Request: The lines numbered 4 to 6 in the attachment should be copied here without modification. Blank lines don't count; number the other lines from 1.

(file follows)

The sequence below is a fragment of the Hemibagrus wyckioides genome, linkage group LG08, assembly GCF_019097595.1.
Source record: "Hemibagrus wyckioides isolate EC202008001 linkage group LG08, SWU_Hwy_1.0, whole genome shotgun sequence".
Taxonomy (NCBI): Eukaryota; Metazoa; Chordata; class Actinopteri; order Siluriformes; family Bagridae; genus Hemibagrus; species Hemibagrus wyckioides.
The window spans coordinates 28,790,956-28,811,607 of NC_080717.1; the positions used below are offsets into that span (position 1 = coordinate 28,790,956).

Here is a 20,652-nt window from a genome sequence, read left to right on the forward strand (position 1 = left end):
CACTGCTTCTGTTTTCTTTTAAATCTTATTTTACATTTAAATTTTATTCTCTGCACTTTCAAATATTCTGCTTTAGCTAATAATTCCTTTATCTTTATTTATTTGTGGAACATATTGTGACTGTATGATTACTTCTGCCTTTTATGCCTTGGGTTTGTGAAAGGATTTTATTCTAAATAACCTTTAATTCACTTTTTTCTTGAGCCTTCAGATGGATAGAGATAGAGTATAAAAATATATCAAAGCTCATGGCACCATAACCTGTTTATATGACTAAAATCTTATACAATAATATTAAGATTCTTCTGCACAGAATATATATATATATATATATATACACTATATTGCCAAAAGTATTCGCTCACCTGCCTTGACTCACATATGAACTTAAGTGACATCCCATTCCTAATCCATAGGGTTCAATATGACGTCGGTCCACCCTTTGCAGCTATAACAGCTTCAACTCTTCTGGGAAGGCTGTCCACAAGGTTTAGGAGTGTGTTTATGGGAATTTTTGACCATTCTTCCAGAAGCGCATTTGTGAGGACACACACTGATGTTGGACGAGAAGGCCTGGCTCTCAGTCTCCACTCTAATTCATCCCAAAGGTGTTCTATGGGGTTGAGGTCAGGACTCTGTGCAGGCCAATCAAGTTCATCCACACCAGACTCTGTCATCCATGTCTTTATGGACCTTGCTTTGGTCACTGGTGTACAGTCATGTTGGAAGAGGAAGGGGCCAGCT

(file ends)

The window spans coordinates 28,790,956-28,811,607 of NC_080717.1; the positions used below are offsets into that span (position 1 = coordinate 28,790,956).

Here is a 20,652-nt window from a genome sequence, read left to right on the forward strand (position 1 = left end):
CACTGCTTCTGTTTTCTTTTAAATCTTATTTTACATTTAAATTTTATTCTCTGCACTTTCAAATATTCTGCTTTAGCTAATAATTCCTTTATCTTTATTTATTTGTGGAACATATTGTGACTGTATGATTACTTCTGCCTTTTATGCCTTGGGTTTGTGAAAGGATTTTATTCTAAATAACCTTTAATTCACTTTTTTCTTGAGCCTTCAGATGGATAGAGATAGAGTATAAAAATATATCAAAGCTCATGGCACCATAACCTGTTTATATGACTAAAATCTTATACAATAATATTAAGATTCTTCTGCACAGAATATATATATATATATATATATACACTATATTGCCAAAAGTATTCGCTCACCTGCCTTGACTCACATATGAACTTAAGTGACATCCCATTCCTAATCCATAGGGTTCAATATGACGTCGGTCCACCCTTTGCAGCTATAACAGCTTCAACTCTTCTGGGAAGGCTGTCCACAAGGTTTAGGAGTGTGTTTATGGGAATTTTTGACCATTCTTCCAGAAGCGCATTTGTGAGGACACACACTGATGTTGGACGAGAAGGCCTGGCTCTCAGTCTCCACTCTAATTCATCCCAAAGGTGTTCTATGGGGTTGAGGTCAGGACTCTGTGCAGGCCAATCAAGTTCATCCACACCAGACTCTGTCATCCATGTCTTTATGGACCTTGCTTTGGTCACTGGTGTACAGTCATGTTGGAAGAGGAAGGGGCCAGCT